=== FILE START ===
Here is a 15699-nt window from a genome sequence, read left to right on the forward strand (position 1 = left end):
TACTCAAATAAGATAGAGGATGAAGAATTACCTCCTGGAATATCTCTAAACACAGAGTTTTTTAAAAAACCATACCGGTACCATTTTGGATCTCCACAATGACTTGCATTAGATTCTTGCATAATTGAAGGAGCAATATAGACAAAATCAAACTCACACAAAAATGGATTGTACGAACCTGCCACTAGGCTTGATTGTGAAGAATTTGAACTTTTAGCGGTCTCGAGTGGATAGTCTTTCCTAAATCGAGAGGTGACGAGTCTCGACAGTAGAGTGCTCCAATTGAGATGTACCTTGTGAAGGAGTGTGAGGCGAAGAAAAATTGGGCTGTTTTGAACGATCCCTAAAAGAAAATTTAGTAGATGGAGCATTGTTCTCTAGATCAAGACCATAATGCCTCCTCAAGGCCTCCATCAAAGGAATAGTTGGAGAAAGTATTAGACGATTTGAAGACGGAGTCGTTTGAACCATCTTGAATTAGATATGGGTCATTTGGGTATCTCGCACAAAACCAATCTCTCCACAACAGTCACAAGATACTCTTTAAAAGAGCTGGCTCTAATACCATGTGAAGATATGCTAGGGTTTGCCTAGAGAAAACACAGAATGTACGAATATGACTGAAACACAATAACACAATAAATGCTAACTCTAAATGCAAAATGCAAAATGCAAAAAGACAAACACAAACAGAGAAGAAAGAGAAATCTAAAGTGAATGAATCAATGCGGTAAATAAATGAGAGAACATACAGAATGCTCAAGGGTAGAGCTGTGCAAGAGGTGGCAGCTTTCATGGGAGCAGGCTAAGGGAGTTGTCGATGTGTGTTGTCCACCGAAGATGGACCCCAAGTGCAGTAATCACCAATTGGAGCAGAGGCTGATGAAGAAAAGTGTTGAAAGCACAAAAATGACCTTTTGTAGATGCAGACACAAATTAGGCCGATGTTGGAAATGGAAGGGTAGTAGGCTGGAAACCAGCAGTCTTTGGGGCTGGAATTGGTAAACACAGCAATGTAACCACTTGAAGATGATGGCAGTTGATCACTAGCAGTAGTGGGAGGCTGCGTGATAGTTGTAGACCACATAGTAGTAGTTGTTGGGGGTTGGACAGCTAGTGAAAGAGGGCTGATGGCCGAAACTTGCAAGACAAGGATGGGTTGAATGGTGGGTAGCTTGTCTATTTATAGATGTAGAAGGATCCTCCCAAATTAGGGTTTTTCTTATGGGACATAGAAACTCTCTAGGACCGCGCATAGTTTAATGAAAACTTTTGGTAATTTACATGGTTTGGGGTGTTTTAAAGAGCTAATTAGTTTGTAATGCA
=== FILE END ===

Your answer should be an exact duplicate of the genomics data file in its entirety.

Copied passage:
Here is a 15699-nt window from a genome sequence, read left to right on the forward strand (position 1 = left end):
TACTCAAATAAGATAGAGGATGAAGAATTACCTCCTGGAATATCTCTAAACACAGAGTTTTTTAAAAAACCATACCGGTACCATTTTGGATCTCCACAATGACTTGCATTAGATTCTTGCATAATTGAAGGAGCAATATAGACAAAATCAAACTCACACAAAAATGGATTGTACGAACCTGCCACTAGGCTTGATTGTGAAGAATTTGAACTTTTAGCGGTCTCGAGTGGATAGTCTTTCCTAAATCGAGAGGTGACGAGTCTCGACAGTAGAGTGCTCCAATTGAGATGTACCTTGTGAAGGAGTGTGAGGCGAAGAAAAATTGGGCTGTTTTGAACGATCCCTAAAAGAAAATTTAGTAGATGGAGCATTGTTCTCTAGATCAAGACCATAATGCCTCCTCAAGGCCTCCATCAAAGGAATAGTTGGAGAAAGTATTAGACGATTTGAAGACGGAGTCGTTTGAACCATCTTGAATTAGATATGGGTCATTTGGGTATCTCGCACAAAACCAATCTCTCCACAACAGTCACAAGATACTCTTTAAAAGAGCTGGCTCTAATACCATGTGAAGATATGCTAGGGTTTGCCTAGAGAAAACACAGAATGTACGAATATGACTGAAACACAATAACACAATAAATGCTAACTCTAAATGCAAAATGCAAAATGCAAAAAGACAAACACAAACAGAGAAGAAAGAGAAATCTAAAGTGAATGAATCAATGCGGTAAATAAATGAGAGAACATACAGAATGCTCAAGGGTAGAGCTGTGCAAGAGGTGGCAGCTTTCATGGGAGCAGGCTAAGGGAGTTGTCGATGTGTGTTGTCCACCGAAGATGGACCCCAAGTGCAGTAATCACCAATTGGAGCAGAGGCTGATGAAGAAAAGTGTTGAAAGCACAAAAATGACCTTTTGTAGATGCAGACACAAATTAGGCCGATGTTGGAAATGGAAGGGTAGTAGGCTGGAAACCAGCAGTCTTTGGGGCTGGAATTGGTAAACACAGCAATGTAACCACTTGAAGATGATGGCAGTTGATCACTAGCAGTAGTGGGAGGCTGCGTGATAGTTGTAGACCACATAGTAGTAGTTGTTGGGGGTTGGACAGCTAGTGAAAGAGGGCTGATGGCCGAAACTTGCAAGACAAGGATGGGTTGAATGGTGGGTAGCTTGTCTATTTATAGATGTAGAAGGATCCTCCCAAATTAGGGTTTTTCTTATGGGACATAGAAACTCTCTAGGACCGCGCATAGTTTAATGAAAACTTTTGGTAATTTACATGGTTTGGGGTGTTTTAAAGAGCTAATTAGTTTGTAATGCA